Crime Tip From the Desk of Sheriff Wayne Ivey
By Wayne Ivey, Brevard County Sheriff // July 15, 2013
Criminals love to go window shopping
BREVARD COUNTY, FLORIDA — The next time you leave your car, leave it empty.
Criminals love to go window shopping. They walk down neighborhood streets or go through shopping center parking lots looking through the windows of parked cars to see what people have left behind.
All too often, those thieves are given an opportunity – a car owner has left some valuables, maybe gifts for a loved one, in clear view.
It takes only seconds for the criminal to break the car window and take off with the merchandise.
Don’t give thieves that kind of opportunity. Make sure you leave nothing of value in plain view in your car. Take valuables away with you, or put them in the trunk. If you own a sport utility vehicle, cover your valuables.
Remember, when you leave your car, leave it empty. And the thief will leave empty handed.
ABOUT THE AUTHOR
Brevard County Sheriff Wayne Ivey has been a law enforcement officer for over three decades. Sheriff Ivey is a graduate of the FBI National Academy and has a Bachelor’s Degree from Daytona State College in Management and Supervision. Sheriff Ivey’s background in law enforcement is inclusive of Management, Criminal Investigations, Narcotics, Patrol Services, Public Integrity Investigations, and Corrections.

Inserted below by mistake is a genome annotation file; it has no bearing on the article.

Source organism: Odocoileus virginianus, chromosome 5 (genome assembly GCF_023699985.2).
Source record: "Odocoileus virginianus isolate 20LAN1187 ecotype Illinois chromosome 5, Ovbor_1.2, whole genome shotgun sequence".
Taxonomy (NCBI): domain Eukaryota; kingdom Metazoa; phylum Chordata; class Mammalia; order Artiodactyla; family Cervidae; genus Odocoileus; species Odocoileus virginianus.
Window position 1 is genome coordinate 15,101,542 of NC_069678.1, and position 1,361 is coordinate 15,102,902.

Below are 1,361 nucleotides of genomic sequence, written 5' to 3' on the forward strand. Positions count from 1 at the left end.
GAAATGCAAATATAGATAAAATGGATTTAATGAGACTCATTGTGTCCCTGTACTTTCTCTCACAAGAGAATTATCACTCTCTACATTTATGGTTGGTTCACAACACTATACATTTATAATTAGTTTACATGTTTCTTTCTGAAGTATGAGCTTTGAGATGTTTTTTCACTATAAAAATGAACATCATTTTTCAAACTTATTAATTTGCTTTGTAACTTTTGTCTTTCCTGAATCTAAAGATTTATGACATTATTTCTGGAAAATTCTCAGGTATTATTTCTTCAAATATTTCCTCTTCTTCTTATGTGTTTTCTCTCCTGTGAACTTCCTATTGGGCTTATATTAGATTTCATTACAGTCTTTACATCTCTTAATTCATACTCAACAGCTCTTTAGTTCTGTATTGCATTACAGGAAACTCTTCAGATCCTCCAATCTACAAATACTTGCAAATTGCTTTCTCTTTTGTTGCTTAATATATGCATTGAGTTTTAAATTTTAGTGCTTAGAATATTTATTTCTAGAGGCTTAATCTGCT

Prior to being elected in 2012, Sheriff Ivey served the citizens of the State of Florida as a Resident Agent in Charge for the Florida Department of Law Enforcement. As a member of the Florida Department of Law Enforcement Sheriff Ivey developed and created the country’s first ever statewide Task Force on Identity Theft. That same year the Task Force was named one of the top five most innovative programs in the country by the International Association of Chiefs of Police and investigated approximately 44 million dollars in fraud cases. Additionally, as a member of FDLE, Sheriff Ivey created the Child Abduction Response Team (C.A.R.T) that re-defined the way Child Abduction cases are conducted throughout the country today. The program was later selected as the most innovative program in the country by the International Association of Chiefs of Police and is now used as a nationwide model in the response and investigation of child abductions.
Sheriff Ivey has testified before the United States Congress on law enforcement related matters and has extensive experience in the area of Public Integrity Investigations. Sheriff Ivey was honored as the Florida Department of Law Enforcement’s Special Agent of the Year (1996) and was also recognized by the Commissioner of the Florida Department of Law Enforcement for his Outstanding Contributions to Criminal Justice. In August of 2011 Sheriff Ivey was honored by the National Organization of Victims Advocacy for his work at the national level as an advocate of victim’s rights and protection.
Sheriff Ivey speaks regularly on topics such as Identity Theft, Crime in America, Human Trafficking, Domestic Violence, and Self Defense through Mental Preparedness. Sheriff Ivey firmly believes that Crime Prevention and Education are vital to reduce our crime rate and protect our community.